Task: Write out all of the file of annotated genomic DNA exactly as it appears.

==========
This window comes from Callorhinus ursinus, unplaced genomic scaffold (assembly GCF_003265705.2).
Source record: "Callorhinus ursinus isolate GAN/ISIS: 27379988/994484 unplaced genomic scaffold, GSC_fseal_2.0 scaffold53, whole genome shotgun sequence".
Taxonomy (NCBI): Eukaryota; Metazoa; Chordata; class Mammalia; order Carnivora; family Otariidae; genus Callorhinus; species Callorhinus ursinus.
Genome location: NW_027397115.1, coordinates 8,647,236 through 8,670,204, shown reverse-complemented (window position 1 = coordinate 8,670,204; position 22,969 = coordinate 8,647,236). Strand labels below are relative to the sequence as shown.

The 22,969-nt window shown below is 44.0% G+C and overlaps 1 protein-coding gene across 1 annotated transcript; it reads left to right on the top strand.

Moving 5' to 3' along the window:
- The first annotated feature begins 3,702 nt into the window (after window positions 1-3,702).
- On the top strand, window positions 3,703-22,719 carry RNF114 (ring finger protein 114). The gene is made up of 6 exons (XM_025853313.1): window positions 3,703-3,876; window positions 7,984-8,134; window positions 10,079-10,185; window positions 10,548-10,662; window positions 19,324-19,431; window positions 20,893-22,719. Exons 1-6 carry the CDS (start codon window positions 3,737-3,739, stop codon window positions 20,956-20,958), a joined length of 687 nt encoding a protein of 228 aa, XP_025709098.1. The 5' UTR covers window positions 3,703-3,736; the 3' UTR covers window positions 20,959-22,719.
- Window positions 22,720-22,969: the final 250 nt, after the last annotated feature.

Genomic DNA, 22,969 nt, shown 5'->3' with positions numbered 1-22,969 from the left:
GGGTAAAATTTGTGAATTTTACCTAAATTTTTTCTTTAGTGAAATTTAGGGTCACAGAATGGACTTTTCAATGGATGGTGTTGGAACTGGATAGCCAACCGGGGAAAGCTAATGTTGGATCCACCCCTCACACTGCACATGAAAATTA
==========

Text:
This window comes from Callorhinus ursinus, unplaced genomic scaffold (assembly GCF_003265705.2).
Source record: "Callorhinus ursinus isolate GAN/ISIS: 27379988/994484 unplaced genomic scaffold, GSC_fseal_2.0 scaffold53, whole genome shotgun sequence".
Taxonomy (NCBI): Eukaryota; Metazoa; Chordata; class Mammalia; order Carnivora; family Otariidae; genus Callorhinus; species Callorhinus ursinus.
Genome location: NW_027397115.1, coordinates 8,647,236 through 8,670,204, shown reverse-complemented (window position 1 = coordinate 8,670,204; position 22,969 = coordinate 8,647,236). Strand labels below are relative to the sequence as shown.

The 22,969-nt window shown below is 44.0% G+C and overlaps 1 protein-coding gene across 1 annotated transcript; it reads left to right on the top strand.

Moving 5' to 3' along the window:
- The first annotated feature begins 3,702 nt into the window (after window positions 1-3,702).
- On the top strand, window positions 3,703-22,719 carry RNF114 (ring finger protein 114). The gene is made up of 6 exons (XM_025853313.1): window positions 3,703-3,876; window positions 7,984-8,134; window positions 10,079-10,185; window positions 10,548-10,662; window positions 19,324-19,431; window positions 20,893-22,719. Exons 1-6 carry the CDS (start codon window positions 3,737-3,739, stop codon window positions 20,956-20,958), a joined length of 687 nt encoding a protein of 228 aa, XP_025709098.1. The 5' UTR covers window positions 3,703-3,736; the 3' UTR covers window positions 20,959-22,719.
- Window positions 22,720-22,969: the final 250 nt, after the last annotated feature.

Genomic DNA, 22,969 nt, shown 5'->3' with positions numbered 1-22,969 from the left:
GGGTAAAATTTGTGAATTTTACCTAAATTTTTTCTTTAGTGAAATTTAGGGTCACAGAATGGACTTTTCAATGGATGGTGTTGGAACTGGATAGCCAACCGGGGAAAGCTAATGTTGGATCCACCCCTCACACTGCACATGAAAATTA